The Lobster
The Lobster appears to be the most divisive film I’ve seen this past year, though Arrival is a close second.   The Lobster tells the story of David, a sort of schlubby everyman living in a dystopian world not that different from our own, in which society coerces single people to marry.  And so David finds himself checking into a hotel at which he is expected, within forty-five days, to meet the woman he will marry or be turned into an animal—in this case, by his choice, a lobster.  A resistance movement has formed by those who have fled the hotel into the surrounding woods and who have zero tolerance for romance of any kind, maiming and even killing those who show romantic inclinations toward others.  In short, single people in David’s world are damned if they do, and damned if they don’t.  The film’s commitment to its nightmarish illogic—and lack of any explanation or apology for it—imbues The Lobster with a sense of the uncanny similar to Kafka’s fiction.

Hell or High Water
I saw few movies this past summer—what a fetid swamp summer movies were this year; much worse than usual—but two in a row somehow featured Chris Pine.  This one, however, is not a franchise, but is instead a modern western in the mode of No Country for Old Men.  Coming from the pen of screenwriter Taylor Sheridan, who wrote last year’s gripping Sicario, Hell or High Water is, not surprisingly, pulpier than No Country for Old Men, not as self-consciously weighty.  Also like Sicario, it is firmly located in place—in this case, West Texas.  Starred Up director David Mackenzie films the landscape beautifully and elicits strong performances from Pine, Jeff Bridges (who, admittedly, is doing a variation of his Rooster Cogburn), and Ben Foster, one of the strongest actors of his generation.  This movie is an excellent action film, recalling days before that meant nauseatingly endless chase and fight sequences.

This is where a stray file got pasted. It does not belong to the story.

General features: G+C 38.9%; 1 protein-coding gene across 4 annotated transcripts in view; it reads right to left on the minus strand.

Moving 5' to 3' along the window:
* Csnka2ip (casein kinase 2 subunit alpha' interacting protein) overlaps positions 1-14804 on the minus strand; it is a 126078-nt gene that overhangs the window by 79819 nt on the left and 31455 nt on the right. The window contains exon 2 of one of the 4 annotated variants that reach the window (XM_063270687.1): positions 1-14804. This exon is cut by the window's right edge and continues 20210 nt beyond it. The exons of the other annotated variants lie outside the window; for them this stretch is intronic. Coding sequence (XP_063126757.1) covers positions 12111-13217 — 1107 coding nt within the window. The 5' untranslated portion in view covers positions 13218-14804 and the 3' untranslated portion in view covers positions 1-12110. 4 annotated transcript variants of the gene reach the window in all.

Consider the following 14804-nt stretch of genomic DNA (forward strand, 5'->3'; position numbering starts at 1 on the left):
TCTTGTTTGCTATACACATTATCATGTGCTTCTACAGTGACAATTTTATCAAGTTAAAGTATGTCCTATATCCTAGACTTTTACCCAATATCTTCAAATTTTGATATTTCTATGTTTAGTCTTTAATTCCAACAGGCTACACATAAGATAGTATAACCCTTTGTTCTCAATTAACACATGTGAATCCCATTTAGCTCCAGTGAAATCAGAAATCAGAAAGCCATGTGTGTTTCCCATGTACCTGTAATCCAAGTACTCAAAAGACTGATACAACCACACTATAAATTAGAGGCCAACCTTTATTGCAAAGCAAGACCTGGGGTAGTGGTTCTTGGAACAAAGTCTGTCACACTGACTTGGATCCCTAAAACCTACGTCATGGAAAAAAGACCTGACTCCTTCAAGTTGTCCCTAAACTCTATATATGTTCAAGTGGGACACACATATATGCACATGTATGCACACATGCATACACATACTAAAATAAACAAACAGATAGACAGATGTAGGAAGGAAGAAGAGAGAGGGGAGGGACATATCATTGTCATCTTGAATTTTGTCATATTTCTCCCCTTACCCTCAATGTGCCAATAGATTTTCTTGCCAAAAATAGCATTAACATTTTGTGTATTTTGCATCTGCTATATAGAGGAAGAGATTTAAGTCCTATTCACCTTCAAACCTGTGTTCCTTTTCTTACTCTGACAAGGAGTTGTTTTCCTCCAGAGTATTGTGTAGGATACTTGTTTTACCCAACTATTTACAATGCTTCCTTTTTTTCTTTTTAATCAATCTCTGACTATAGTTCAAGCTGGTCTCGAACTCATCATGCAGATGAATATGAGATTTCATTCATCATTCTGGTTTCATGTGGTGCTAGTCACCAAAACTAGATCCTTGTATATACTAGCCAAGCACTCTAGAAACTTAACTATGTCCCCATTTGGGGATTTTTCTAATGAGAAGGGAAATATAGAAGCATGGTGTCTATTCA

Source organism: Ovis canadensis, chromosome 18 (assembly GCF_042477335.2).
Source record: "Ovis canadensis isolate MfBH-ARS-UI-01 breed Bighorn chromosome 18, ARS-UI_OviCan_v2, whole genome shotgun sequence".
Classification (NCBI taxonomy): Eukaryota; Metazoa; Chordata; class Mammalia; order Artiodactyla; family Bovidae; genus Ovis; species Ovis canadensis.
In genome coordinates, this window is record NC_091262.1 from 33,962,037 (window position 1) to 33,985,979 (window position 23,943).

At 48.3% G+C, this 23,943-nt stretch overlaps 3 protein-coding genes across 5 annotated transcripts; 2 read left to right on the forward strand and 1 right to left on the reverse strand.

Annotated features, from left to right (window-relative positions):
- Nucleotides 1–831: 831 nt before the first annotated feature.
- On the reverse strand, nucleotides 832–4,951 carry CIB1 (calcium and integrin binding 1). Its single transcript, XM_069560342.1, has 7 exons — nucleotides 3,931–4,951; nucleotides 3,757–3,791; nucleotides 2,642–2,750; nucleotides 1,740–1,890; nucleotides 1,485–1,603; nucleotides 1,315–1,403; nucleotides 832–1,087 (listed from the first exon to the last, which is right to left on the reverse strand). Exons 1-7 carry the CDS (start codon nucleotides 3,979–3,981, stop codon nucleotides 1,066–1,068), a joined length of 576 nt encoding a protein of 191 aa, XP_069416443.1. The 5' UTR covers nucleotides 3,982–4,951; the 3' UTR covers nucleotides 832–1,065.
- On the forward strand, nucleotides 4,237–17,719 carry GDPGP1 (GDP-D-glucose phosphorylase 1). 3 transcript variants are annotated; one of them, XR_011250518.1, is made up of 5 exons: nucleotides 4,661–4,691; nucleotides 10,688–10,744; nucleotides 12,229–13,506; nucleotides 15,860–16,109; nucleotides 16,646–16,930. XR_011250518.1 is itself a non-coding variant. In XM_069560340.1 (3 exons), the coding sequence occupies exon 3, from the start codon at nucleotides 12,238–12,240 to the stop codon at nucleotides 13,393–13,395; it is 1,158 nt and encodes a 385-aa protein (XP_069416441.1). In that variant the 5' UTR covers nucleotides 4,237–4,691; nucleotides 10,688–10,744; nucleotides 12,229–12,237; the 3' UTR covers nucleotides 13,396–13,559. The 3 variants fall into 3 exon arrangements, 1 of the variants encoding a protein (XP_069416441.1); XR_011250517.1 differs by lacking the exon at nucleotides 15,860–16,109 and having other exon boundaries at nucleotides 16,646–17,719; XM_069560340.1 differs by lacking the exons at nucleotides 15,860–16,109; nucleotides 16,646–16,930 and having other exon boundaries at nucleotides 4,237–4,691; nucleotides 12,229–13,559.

Moonlight tells the coming-of-age story of a young black man from Miami named Little (Alex Hibbert) when he was a child, Chiron (Ashton Sanders) when a teenager, and Black (Trevante Rhodes) when a young man, as he struggles to find his place in a world that seems to have no need for him.  His mother, a drug addict, neglects him when she’s not lashing out at him, and his apparent queerness ostracizes him from peers who struggle to find their own identities in their harsh neighborhood.  Little finds some solace in Juan, a local drug dealer who finds Little hiding in one of his crack houses and who acts as a temporary father until Little realizes Juan sells crack to his mother; in Teresa, Juan’s patient and supportive girlfriend; and in his friend Kevin, with whom Chiron shares one of his rare intimate moments, one he desperately wants to recapture as a young man.  Moonlight is a film shot through with beauty and the ache of wanting, needing, to fit in and to be loved, which is thwarted by the defenses thrown up to protect one from an indifferent, too often violent world.  It broke my heart.  Repeatedly.